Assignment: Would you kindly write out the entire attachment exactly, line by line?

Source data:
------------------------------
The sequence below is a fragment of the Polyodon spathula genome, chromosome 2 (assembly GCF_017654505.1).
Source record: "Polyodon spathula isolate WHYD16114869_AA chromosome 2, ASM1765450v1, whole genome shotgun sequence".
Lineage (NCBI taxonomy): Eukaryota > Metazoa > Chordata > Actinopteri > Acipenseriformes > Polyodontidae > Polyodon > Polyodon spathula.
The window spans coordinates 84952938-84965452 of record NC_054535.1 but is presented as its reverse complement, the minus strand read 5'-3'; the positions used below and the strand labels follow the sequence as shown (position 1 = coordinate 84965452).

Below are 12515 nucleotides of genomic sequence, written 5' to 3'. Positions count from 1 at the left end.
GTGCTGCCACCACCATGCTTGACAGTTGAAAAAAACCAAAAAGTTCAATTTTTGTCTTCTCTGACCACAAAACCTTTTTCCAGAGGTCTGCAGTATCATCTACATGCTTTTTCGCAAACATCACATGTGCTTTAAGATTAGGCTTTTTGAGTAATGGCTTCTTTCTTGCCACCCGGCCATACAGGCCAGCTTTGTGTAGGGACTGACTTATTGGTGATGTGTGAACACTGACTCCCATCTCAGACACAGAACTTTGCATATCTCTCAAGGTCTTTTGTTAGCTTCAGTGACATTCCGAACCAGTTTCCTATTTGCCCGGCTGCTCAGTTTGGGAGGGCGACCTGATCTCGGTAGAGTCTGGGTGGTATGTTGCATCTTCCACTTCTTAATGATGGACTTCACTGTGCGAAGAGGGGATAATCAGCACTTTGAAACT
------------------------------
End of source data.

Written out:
The sequence below is a fragment of the Polyodon spathula genome, chromosome 2 (assembly GCF_017654505.1).
Source record: "Polyodon spathula isolate WHYD16114869_AA chromosome 2, ASM1765450v1, whole genome shotgun sequence".
Lineage (NCBI taxonomy): Eukaryota > Metazoa > Chordata > Actinopteri > Acipenseriformes > Polyodontidae > Polyodon > Polyodon spathula.
The window spans coordinates 84952938-84965452 of record NC_054535.1 but is presented as its reverse complement, the minus strand read 5'-3'; the positions used below and the strand labels follow the sequence as shown (position 1 = coordinate 84965452).

Below are 12515 nucleotides of genomic sequence, written 5' to 3'. Positions count from 1 at the left end.
GTGCTGCCACCACCATGCTTGACAGTTGAAAAAAACCAAAAAGTTCAATTTTTGTCTTCTCTGACCACAAAACCTTTTTCCAGAGGTCTGCAGTATCATCTACATGCTTTTTCGCAAACATCACATGTGCTTTAAGATTAGGCTTTTTGAGTAATGGCTTCTTTCTTGCCACCCGGCCATACAGGCCAGCTTTGTGTAGGGACTGACTTATTGGTGATGTGTGAACACTGACTCCCATCTCAGACACAGAACTTTGCATATCTCTCAAGGTCTTTTGTTAGCTTCAGTGACATTCCGAACCAGTTTCCTATTTGCCCGGCTGCTCAGTTTGGGAGGGCGACCTGATCTCGGTAGAGTCTGGGTGGTATGTTGCATCTTCCACTTCTTAATGATGGACTTCACTGTGCGAAGAGGGGATAATCAGCACTTTGAAACT